Saturday, August 29, 2015

Ten Years and Two Weeks - Part 3

Try as hard as we may for perfection, the net result of our labors is an amazing variety of imperfectness. We are surprised at our own versatility in being able to fail in so many different ways. -Samuel McChord Crothers

Now that the whole starting back to school thing is underway and the consignment sales are ending with me picking up the mound of clothes still left over later today, I have some time to write about how the painting of our new siding and windows went.

The man who was to do the painting was in his sixties and an associate pastor of some small church in the area. He was very nice and very likable, but...well, this is how the first day started:

He came on a day with rain in the afternoon as the forecast. This is typical of summers in Georgia actually, particularly this one, so the painter began only on the siding unlikely to get wet before the paint dried, like the porch and the outcropping under my daughter's window. Before he began, he talked about how he did not know he would be painting yellow on siding with grey primer. I totally get that as that primer color is meant for darker paint colors, but in the end, if the painter did a good job, the primer coat should be covered completely.

If he also said that if he had known he was going to have to paint two coats, he would have charged the contractor twice the amount to do the job. Now this is not my problem, as he is a subcontractor and his agreement is with the contractor, not me, however this is my house and so now I become concerned about how well the job will be done if he feels he is not getting paid enough to do it.

And so he started. He had plastic down on the porch floor but he did not secure it with tape, so as he spray painted, the plastic was pushed back by the pressure and overspray accumulated on the porch floor boards, which are stained like decking. All that was on the new materials so I was not yet concerned that they had not power washed, but I did think it was out of sequence. Then he moved to the outcropping in the front and mentioned that he did not know he would be painting the foundation also as it was the same color as the house. Even though it was in our contract that the house would be power washed before painting, he did not even wash the dirty foundation area before painting it.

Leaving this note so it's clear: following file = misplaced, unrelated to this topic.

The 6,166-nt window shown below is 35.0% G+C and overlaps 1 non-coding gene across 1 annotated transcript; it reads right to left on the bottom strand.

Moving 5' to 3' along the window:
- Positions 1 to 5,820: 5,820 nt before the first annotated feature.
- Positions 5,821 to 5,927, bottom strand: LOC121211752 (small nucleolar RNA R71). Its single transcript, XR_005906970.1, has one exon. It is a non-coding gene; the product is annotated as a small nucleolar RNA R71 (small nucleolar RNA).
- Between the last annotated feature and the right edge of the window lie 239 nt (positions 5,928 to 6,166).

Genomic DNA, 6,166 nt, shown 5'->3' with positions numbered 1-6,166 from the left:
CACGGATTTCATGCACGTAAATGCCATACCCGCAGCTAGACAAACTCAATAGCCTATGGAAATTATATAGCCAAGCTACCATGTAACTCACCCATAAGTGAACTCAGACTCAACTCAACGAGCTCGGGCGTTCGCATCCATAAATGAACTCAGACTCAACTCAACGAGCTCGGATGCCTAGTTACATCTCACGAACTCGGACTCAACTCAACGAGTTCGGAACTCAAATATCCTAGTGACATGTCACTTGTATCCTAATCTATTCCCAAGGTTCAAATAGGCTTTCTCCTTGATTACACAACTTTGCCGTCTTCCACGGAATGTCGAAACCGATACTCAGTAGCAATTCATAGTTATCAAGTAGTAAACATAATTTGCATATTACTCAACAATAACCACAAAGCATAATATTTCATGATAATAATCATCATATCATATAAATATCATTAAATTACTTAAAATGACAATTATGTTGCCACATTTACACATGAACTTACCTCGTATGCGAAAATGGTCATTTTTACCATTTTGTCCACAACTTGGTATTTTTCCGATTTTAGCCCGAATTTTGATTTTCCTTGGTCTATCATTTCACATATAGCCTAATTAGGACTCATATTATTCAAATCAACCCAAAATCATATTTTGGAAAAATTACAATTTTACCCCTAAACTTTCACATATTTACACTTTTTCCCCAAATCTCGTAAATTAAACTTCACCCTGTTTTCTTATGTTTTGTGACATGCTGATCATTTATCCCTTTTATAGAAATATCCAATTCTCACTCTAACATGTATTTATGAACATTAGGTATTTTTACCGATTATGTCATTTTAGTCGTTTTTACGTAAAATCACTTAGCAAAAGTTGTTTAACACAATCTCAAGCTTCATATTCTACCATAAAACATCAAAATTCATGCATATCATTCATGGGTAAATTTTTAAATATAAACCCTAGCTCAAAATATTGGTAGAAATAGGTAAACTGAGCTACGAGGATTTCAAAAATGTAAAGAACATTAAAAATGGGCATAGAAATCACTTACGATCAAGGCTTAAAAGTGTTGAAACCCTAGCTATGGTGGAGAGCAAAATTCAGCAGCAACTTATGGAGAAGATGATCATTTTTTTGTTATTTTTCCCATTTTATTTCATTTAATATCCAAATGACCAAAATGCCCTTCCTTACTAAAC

Because I was not at all pleased with the quality of work I was seeing, I was thankful that was all he was going to do that day because of the threat of rain, but I also had another issue to consider: The paint color was not even close to the sample. It was supposed to be "Honey Blush" but it was not as warm as the sample. I mean it was significantly off as you can see in the picture. My concern was not so much that I did not like the color that was being put on—in all honesty, it was closer to the color I really wanted not on the samples and I am thanking God for that one—but it was that they had only bought one five gallon bucket instead of the two the job would obviously need and my greatest concern was whether or not color mix of second bucket would be the "Honey Blush" on our house or the sample.